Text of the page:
Why We Need to Stop Playing the Comparison Game

Our twenties are prime years of our lives. It’s when a lot of really exciting things happen: graduating college and/or grad school, landing a job, traveling all over the world, living the socialite life, maybe getting engaged or married, and maybe even having a baby.

Whatever happens in someone’s life undoubtedly appears on social media within 24 hours. In fact, my dad used to joke with me about how long it took me and my friends (or didn’t take, sometimes) to post pictures of some event on Facebook. Smartphones expedite this process, making it super easy to share how awesome life is. It’s a blessing and a curse. We’re all guilty of it, to some degree. “Look how awesome my life is,” we want to say.

When we see what our friends and peers post, how often do we think, “Man, look how awesome her life looks”? That’s the comparison game. You may not even realize you’re in it.

And we need to stop playing it.

In our defense, it’s easy to compare ourselves to those around us, in person and online. Just as social media makes it easy to show off our lives, it makes the counter effect that much easier, too. When our news feeds are filled with vacation photos, posts about new homes and jobs, plans for the future, beautiful gifts from friends and significant others, and more, it’s easy to think, “Why isn’t my life like that? Am I doing something wrong? Shouldn’t I be doing or experiencing some of those things, too?”

Maybe we feel like we have to live up to those things. She’s my age and she’s engaged. I don’t even have a boyfriend. How does he have such a good job? We have the same degree from the same school. Ugh, what is my life?

Sound familiar?

But we don’t know what goes on behind the screen. More often than not, people only share the good parts of life, the happy memories, things they want to remember. They don’t show you the darker sides of what happens behind the screen.

The girl whose fiance just pulled off the most extravagant and romantic proposal won’t tell us that she suffers from severe anxiety disorder. But she’s more than happy to share pictures of her shiny ring.

My friend who battles depression doesn’t tell the social world about his struggles. He doesn’t post Facebook statuses about having panic attacks daily.

Another friend, whose parents are going through a difficult divorce, won’t tweet about the fights she overhears at night. She barely mentions her home life, and instead shares photos and funny tidbits about her job in the city.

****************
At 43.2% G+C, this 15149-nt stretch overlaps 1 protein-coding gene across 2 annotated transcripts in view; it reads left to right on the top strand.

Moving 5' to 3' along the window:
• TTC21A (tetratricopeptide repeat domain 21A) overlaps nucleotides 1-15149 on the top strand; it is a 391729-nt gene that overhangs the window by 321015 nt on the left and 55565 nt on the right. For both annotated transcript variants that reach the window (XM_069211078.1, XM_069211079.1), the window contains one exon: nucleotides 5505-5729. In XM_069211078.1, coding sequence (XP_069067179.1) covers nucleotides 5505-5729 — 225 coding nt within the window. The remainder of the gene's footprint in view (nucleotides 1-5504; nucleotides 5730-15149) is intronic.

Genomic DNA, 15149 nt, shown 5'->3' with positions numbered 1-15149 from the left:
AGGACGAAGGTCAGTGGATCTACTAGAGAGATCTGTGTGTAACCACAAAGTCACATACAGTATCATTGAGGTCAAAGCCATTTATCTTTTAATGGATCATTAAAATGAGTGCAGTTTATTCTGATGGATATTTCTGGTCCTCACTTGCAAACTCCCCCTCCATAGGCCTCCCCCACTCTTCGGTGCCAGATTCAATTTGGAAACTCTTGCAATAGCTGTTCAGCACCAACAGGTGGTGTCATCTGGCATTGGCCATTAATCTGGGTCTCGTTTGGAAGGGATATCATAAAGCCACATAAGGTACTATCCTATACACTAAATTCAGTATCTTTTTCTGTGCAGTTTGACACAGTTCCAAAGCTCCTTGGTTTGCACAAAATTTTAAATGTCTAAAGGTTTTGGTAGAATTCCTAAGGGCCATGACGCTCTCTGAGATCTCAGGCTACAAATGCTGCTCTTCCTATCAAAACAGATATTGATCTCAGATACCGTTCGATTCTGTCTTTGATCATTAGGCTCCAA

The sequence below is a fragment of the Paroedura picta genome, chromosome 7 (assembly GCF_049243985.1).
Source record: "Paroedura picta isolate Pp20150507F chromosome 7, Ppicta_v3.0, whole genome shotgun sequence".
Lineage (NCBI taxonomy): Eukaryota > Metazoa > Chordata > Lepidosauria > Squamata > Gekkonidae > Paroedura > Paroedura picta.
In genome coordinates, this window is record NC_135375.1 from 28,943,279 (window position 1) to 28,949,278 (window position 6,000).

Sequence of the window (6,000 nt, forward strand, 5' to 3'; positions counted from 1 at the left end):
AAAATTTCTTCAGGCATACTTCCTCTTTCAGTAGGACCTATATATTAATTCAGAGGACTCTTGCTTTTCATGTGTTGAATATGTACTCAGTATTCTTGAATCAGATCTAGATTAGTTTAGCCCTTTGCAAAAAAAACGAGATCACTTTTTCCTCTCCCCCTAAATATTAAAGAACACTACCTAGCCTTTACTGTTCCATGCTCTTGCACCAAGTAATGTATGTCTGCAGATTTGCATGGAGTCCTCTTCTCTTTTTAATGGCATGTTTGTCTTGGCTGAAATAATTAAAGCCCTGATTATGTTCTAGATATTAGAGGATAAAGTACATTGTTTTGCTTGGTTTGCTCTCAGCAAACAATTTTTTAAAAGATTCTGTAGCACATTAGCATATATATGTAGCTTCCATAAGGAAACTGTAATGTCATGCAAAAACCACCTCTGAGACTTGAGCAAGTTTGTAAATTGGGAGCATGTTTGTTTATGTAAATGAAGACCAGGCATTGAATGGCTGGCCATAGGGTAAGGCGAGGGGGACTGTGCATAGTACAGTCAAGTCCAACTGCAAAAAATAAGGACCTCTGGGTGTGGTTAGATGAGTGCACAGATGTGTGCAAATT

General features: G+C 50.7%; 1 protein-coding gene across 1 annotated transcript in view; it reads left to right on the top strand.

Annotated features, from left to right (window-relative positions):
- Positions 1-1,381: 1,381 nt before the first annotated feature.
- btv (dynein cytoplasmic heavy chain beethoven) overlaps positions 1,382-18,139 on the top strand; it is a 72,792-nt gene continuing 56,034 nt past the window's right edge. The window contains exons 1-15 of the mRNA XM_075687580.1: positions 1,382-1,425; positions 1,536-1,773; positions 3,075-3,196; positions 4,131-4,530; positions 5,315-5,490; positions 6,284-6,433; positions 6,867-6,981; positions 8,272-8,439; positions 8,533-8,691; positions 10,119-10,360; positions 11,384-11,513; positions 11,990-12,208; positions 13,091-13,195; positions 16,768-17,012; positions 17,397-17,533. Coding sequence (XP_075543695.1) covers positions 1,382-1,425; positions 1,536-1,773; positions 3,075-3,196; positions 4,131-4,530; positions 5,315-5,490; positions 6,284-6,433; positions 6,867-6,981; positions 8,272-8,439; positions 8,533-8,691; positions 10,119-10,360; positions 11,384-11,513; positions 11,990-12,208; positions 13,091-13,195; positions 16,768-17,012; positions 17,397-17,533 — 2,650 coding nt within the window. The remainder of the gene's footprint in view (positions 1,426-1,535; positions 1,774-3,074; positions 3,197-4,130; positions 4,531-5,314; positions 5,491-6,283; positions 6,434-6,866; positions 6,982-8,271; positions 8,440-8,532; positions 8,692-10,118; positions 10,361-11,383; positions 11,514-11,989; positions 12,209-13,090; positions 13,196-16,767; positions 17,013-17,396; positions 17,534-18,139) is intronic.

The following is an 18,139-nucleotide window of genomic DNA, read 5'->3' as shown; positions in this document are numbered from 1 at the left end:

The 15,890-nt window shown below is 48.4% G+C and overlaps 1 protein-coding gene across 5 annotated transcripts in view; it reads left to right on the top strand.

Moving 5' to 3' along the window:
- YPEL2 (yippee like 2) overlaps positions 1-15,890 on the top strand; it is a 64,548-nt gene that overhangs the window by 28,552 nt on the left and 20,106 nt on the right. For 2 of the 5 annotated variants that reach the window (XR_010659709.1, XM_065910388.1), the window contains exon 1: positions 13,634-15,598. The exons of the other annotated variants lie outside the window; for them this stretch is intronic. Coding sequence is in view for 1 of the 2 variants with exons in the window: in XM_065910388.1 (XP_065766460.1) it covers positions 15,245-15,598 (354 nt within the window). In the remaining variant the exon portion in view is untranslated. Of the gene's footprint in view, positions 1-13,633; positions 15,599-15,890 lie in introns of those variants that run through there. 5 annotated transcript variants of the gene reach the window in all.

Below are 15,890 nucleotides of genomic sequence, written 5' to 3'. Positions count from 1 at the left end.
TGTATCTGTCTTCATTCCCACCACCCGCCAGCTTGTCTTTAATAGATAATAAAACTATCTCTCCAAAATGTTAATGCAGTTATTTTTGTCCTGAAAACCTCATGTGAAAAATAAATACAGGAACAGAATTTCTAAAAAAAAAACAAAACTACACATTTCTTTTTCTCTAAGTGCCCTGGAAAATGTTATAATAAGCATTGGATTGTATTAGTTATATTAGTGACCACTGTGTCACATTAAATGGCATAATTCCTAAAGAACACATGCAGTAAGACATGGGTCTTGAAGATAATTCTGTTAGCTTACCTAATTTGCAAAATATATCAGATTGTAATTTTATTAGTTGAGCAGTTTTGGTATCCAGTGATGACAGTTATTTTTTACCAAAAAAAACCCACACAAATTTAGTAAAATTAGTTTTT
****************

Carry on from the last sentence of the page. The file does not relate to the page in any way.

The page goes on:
These are very specific and somewhat extreme examples, but the point remains the same. What we see from our friends and peers online doesn’t always tell the whole story. It’s not fair to compare our own lives to others’ lives, no matter what the other lives look like. The circumstances are often different, thus leading to different outcomes. It’s a case of apples and oranges.

Don’t compare your chapter two to someone else’s chapter six. Life happens at different paces for everyone. It’s okay if everything doesn’t happen all at once.

Sure, it’s difficult to remind ourselves of that, when social media is full of our friends sharing pictures and stories about their new jobs, going to grad school, epic travels across Europe, serving in the Peace Corps, extravagant marriage proposals, volunteering in Africa, and whatever else they’re doing. It makes our lives going to work and spending nights at home watching Netflix with our pets look boring in comparison.

There’s that word again… comparison. It makes us feel like we have something to prove, to live up to, or to even one-up.

But you know what? Our lives are pretty awesome, too. We graduated college. We finished our educations. We’re on our own. We may not have it all figured out yet, and that’s okay. We’re working on it. It’s a learning process.

That sounds pretty amazing and adventures in my book, too.

Fight the habit of comparing yourself to those around you. If it means taking a break from social media, then I encourage you to take the cleanse and go for it. If you can’t bring yourself to leave it completely alone, then take advantage of the “unfollow” or “mute” functions, and hide just those people who make you feel inferior, or like you aren’t accomplishing anything, or like your life isn’t amazing.

Your life is amazing. You don’t need anyone telling you otherwise, deliberately or not. Your life is yours to live. Let it happen as it may.